Mr Usmanov starts to wield his power and influence

It has been a while coming, but now Mr Usmanov is making his move.  And the moral question is, is it possible to be against Mr Usmanov the shareholder, but in favour of the arrival of Arshavin?

Russian clubs are owned by big companies for the most part.  Zenit Leningrad (now known by the politically correct name of St Petersburg – which always makes me wonder what the Russian is for “political correctness gone made”) are owned by Gazprom and Gazprom’s international division (presumably the bit that keeps cutting off gas supplies to the Ukraine and bits of the EU) is chaired by that awfully nice legally active Mr Usmanov.

Mr Usmanov has, seemingly, sorted out the deal which looked dead when Arsenal offered 10 million pounds over five years and the Russians wanted 20 million now.  (As in “this is non-negotiable and if you don’t pay you will witness Russian soliders with snow on their boots in the streets if Islington).   Since Mr Usmanov is chairman of a division of the company that owns Zenit it is hard for the club to resist.   Zenit do what Mr U says (or else you know the consequences).

Since he is a big time shareholder at Arsenal, and is doing something the Lord Wenger seems to think is desirable, he is also doing Arsenal’s bidding.  Bit of a conflict of interest maybe?  Well, maybe not.  Who cares if we get our man?

So, is this the thin edge of the waterfall?  The lull before the icecream cornet?  Are we being hoisted by our own cellar door?   In short, is this a metaphor too far?  Or is all the world a stage?   Is Mr Usmanov really being a jolly good shareholder and doing what the club wants – getting a deal with Zenit?

Obviously the Lord Wenger is never going to accept a player in his squad that he doesn’t want, so in that regard we should have no worries.

Where the worry is, is in what has happened at KGB Fulham.   As I have noted, and as the Evening Standard helpfully revealed, that club now blanks out what it deems “unhelpful” comments from its own manager when it publishes the minutes of “meet the fans” sessions, (not really a sign of an open and coherant management system.)  It also has no new funding for players at all, and has a no approach to paying back the money which its absentee owner now wants back.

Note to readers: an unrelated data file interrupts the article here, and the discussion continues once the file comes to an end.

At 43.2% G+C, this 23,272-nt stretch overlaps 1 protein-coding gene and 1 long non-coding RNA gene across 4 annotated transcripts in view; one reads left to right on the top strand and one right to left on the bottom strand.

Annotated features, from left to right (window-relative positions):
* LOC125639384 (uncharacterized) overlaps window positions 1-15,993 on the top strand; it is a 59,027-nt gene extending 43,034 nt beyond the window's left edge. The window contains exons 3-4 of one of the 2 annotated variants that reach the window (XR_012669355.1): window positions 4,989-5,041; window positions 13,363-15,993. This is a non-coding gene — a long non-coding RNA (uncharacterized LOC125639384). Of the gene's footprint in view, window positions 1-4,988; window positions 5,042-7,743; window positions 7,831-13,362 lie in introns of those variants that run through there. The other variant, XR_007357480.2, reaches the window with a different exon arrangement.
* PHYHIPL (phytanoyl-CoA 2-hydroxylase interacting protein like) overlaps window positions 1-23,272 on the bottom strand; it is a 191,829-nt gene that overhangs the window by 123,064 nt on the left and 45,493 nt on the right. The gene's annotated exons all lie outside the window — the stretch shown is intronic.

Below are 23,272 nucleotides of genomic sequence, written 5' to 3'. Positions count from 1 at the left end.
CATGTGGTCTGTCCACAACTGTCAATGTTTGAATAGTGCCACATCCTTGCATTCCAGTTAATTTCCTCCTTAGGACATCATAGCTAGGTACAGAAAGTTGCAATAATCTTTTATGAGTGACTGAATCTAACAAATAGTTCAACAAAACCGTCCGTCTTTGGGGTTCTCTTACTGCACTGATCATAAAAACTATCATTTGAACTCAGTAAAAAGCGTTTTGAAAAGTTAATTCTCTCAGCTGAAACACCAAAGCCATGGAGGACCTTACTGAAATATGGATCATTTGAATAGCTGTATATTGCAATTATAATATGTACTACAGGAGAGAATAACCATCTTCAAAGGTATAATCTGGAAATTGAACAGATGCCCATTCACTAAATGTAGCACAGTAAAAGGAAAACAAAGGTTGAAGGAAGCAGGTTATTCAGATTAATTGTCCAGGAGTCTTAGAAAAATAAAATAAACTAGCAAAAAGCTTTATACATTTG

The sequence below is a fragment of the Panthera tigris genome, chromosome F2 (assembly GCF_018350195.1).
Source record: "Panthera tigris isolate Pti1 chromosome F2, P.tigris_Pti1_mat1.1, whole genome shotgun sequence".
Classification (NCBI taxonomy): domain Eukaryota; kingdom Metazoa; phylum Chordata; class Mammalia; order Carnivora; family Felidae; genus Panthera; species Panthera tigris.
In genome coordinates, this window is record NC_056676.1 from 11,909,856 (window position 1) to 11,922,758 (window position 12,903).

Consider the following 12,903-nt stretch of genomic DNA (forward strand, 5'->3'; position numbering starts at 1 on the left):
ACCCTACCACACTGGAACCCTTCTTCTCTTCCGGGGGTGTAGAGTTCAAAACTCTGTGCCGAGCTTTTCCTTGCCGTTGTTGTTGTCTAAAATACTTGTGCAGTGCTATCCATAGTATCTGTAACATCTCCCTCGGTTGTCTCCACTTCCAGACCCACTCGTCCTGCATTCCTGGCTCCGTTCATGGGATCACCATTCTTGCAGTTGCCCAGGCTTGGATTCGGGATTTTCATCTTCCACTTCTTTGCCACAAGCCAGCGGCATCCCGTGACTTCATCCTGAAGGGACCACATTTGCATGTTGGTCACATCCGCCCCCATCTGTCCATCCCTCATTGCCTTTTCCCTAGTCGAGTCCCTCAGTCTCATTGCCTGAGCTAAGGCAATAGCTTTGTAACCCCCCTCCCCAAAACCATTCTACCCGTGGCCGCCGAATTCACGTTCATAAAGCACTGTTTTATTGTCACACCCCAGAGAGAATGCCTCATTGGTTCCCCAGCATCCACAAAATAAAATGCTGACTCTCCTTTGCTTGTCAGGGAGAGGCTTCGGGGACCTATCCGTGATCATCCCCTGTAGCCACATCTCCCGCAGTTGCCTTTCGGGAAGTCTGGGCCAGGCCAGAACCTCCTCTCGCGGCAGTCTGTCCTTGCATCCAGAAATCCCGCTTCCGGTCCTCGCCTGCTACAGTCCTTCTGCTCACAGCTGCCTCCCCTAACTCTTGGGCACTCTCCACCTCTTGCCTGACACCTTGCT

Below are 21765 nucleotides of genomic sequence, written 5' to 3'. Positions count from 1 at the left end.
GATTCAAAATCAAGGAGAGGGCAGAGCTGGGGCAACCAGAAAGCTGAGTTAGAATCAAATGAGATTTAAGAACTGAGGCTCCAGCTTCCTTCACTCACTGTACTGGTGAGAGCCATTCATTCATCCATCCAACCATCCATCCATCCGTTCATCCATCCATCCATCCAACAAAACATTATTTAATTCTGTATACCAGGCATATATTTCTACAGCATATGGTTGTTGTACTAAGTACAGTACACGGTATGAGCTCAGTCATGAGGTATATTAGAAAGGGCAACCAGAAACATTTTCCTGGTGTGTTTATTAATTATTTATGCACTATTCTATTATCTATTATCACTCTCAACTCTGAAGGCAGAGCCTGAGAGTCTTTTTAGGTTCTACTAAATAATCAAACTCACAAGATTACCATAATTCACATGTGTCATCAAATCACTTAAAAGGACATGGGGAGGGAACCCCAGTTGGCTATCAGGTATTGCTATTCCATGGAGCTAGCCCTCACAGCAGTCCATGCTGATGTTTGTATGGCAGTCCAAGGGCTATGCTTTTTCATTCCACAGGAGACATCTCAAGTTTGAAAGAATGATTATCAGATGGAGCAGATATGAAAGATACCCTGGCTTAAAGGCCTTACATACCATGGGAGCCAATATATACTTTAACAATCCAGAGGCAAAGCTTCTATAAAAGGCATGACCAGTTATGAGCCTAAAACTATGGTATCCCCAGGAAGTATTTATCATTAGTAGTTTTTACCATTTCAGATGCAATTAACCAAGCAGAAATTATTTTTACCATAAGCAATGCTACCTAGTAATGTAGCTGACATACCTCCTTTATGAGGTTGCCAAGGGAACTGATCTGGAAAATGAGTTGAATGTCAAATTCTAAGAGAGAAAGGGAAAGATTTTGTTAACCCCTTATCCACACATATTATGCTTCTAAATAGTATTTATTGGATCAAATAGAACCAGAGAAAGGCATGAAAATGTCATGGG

Clubs gain stability over time, when the ownership and financial basis is well established, and is built into the tradition.  That is why Arsenal has survived for around 90 years in the First Division.   Sudden changes of ownership and finance do not sit easily with clubs and do not bring sustained success.

Liverpool is a perfect example of this.  Moving from a club with limited debt to one in which the debts are so huge that the banks will only keep the debt running for a further six months – and then with the statement that the money must not be spent on transfers (as the Guardian has confirmed this week) shows the chaos that can result from these sudden ownership changes.  Just look at the current wild ramblings of the managers ofKGB Fulham and the Liverpool Insolvents for proof (or indeed West Iceland Utd).

So back to the start: is it possible to be against the influence of Mr Usmanov and yet in favour of the arrival of a new midfielder?  Is this the first step in the slippery slope towards chaos?

On the basis that anything is possible in football, probably it is possible to be in favour of both Usmanov and the new midfielder.   But assuming that all this does go through, it will probably not be the last event that Mr Usmanov is involved in at the Ems.   Maybe this one isn’t too troubling if our new midfielder takes us up the league and delivers a trophy or two in the next couple of years.  But maybe the Arsenal-Russian activity might be a trifle more worrisome.

Couple of internal driblets: sorry for the delay in publishing some comments yesterday – I was at a trade show and then went dancing and didn’t get to a computer at all.  Posts from readers who have posted twice before are automatically accepted and published, but for the first and second time it requires my ok – to cut down spam.   And to confirm, I’m always honoured to be quoted on other sites etc, when there’s some acknowledgment.   It’s only when someone reprints my entire ramblings as his own that I get a bit shirty.   Thanks for reading.   Oh and my tickets for the game at Cardiff arrived the day after I applied for them.  The old cleft-stick carrying system seems to be improving.

(c) copyright Tony Attwood 2009

4 Replies to “Mr Usmanov starts to wield his power and influence”

  1. Is there any evidence that Usmanov is involved in this deal? The newspaper report I read seemed to jump to that conclusion because of Usmanov’s business interests in Gazprom. There was a similar assumption made about Kroenke’s involvement in landing Gazidis because of the American soccer (sorry, used that word to avoid confusion) connection, but it turned out that he had not had anything to do with it. DF and PHW had kept SK in the dark precisely because they knew he knew Gazidis slightly and they wanted to spare him any awkwardness.

  2. You may be right Fun Gunner the media, simpletons that they are, would put 2 + 2 together and make 5 if it suits their agenda. On the other hand, if Usmanov uses his influence to broker a deal that we want, I guess that’s just business? The board have softened towards him recently and they are certainly on speaking terms, but the worry is, what would he want in return? A seat on the board perhaps, and where would that lead? Potential slippery slope towards dividend payments?

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